C.J. Jackson is one of the most clutch players that I’ve ever seen at Ohio State, and that almost makes it more frustrating that he was forced into a position, due to roster attrition, where he could never really show off his shot-creating ability. This is primarily due to the fact that Ohio State hasn’t had a true point guard since D’Angelo Russell, and certainty hasn’t since Jackson arrived as a junior-college transfer in 2016. Despite spending much of his career prior to Ohio State as a combo-guard, usually playing off of the ball, Jackson had to learn a new position to see the floor in Columbus.
To say he’s done an admirable job learning how to be a point guard over the years — under two different coaching staffs — would be an understatement. He was the primary backup for JaQuan Lyle in 2016, and has been Chris Holtmann’s most trusted ball-handler and distributor for each of his final two seasons. Again, Jackson wasn’t supposed to be a point guard. This was new to him.
Also new to him was his newfound responsibilities as a leader, and as one of just three seniors on Ohio State’s 2018-19 roster. Again, he adjusted, and by the end of the season, Jackson was very obviously a trusted voice in the locker room, and a player that the droves of underclassmen on this roster knew that they could lean on for whatever they needed help with.
He never asked for that responsibility when he came to Ohio State (and has said as much in numerous interviews), but took it in stride and — despite experiencing growing pains through even his final game — was able to help carry an extremely young roster that, frankly, had no business in the NCAA Tournament, let alone in the Round of 32.
Jackson wasn’t alone as a leader on this roster. Andre Wesson has become a legitimately awesome glue guy as a junior, and will be the heart and soul of the 2019-20 roster. Keyshawn Woods has been a calming force for the team all year. And there is, of course, one last person that you just cannot forget when eulogizing the 2018-19 Buckeyes.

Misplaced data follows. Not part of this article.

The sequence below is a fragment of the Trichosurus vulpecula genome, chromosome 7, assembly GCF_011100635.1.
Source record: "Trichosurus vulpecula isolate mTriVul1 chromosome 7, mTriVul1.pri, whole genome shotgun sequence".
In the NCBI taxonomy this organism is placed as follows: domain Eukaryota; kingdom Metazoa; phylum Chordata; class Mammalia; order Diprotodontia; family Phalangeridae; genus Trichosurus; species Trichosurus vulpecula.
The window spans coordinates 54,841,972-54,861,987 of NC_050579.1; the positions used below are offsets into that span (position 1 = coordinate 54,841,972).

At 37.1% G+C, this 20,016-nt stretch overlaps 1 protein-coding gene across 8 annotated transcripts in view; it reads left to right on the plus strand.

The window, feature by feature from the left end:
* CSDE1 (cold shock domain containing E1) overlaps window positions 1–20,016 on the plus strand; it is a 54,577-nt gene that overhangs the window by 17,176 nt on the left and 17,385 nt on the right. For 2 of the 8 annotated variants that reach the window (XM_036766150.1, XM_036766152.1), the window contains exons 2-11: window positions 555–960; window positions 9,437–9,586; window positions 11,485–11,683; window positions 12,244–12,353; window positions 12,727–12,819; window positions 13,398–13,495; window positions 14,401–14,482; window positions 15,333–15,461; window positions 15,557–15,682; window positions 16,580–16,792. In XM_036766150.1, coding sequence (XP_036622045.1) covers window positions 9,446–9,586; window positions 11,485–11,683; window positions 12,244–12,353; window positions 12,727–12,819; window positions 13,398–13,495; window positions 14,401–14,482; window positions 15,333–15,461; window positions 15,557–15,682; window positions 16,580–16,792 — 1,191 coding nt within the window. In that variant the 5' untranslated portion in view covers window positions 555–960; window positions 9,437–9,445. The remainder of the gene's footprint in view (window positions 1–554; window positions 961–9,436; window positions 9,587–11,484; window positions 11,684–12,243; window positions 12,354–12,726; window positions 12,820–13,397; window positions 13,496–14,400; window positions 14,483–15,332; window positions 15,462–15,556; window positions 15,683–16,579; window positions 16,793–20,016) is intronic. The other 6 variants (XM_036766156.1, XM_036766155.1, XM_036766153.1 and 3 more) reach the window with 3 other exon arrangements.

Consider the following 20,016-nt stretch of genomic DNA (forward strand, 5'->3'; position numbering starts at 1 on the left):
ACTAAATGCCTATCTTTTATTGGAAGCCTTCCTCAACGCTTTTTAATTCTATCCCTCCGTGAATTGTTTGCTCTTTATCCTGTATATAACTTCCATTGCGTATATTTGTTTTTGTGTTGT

Joey Lane. Smoke. Joey Buckets. The man of a thousand nicknames, and many, many more fans.
The former walk-on’s energy and constant optimism has been a crucial component of the first two years of Holtmann’s tenure in Columbus. He has the exact attitude that Holtmann wants from his players, and his constant celebration of others, the invention of #TowelGang, and positive energy have all served as an excellent example for his younger teammates.
That’s why he was named as a captain back in December, why he was rewarded with some legitimately important playing time late in the season, and why he’s led Ohio State out onto the court prior to warm-ups every game this season. His impact is much larger than the few times that he did see the floor. His impact is — per an excellent article from The Lantern — much larger than just as an “energy guy” on the bench.
Joey Buckets is a huge help in scouting, coaching, and even recruiting. It’s pretty easy to imagine him sliding right into coaching as he likely ends his playing career.
That’s the stuff fans don’t really see. That’s the stuff that only players and coaches ever really see, and the greatest endorsement of someone like Lane is the kind of love that he receives from his coaches and fellow players. He may not be headed for a book deal and a successful podcast like some other former walk-on legends from Ohio State, but he most certainly made his mark in Columbus.
All of these incredibly contributions, leadership, and selflessness were obviously not enough for Ohio State to piece together a Cinderella run with a roster that just wasn’t all that ready for major competition. But what the 2019 Ohio State men’s basketball senior class did do was lay the groundwork for what very well might be the next Golden Age of Buckeye basketball.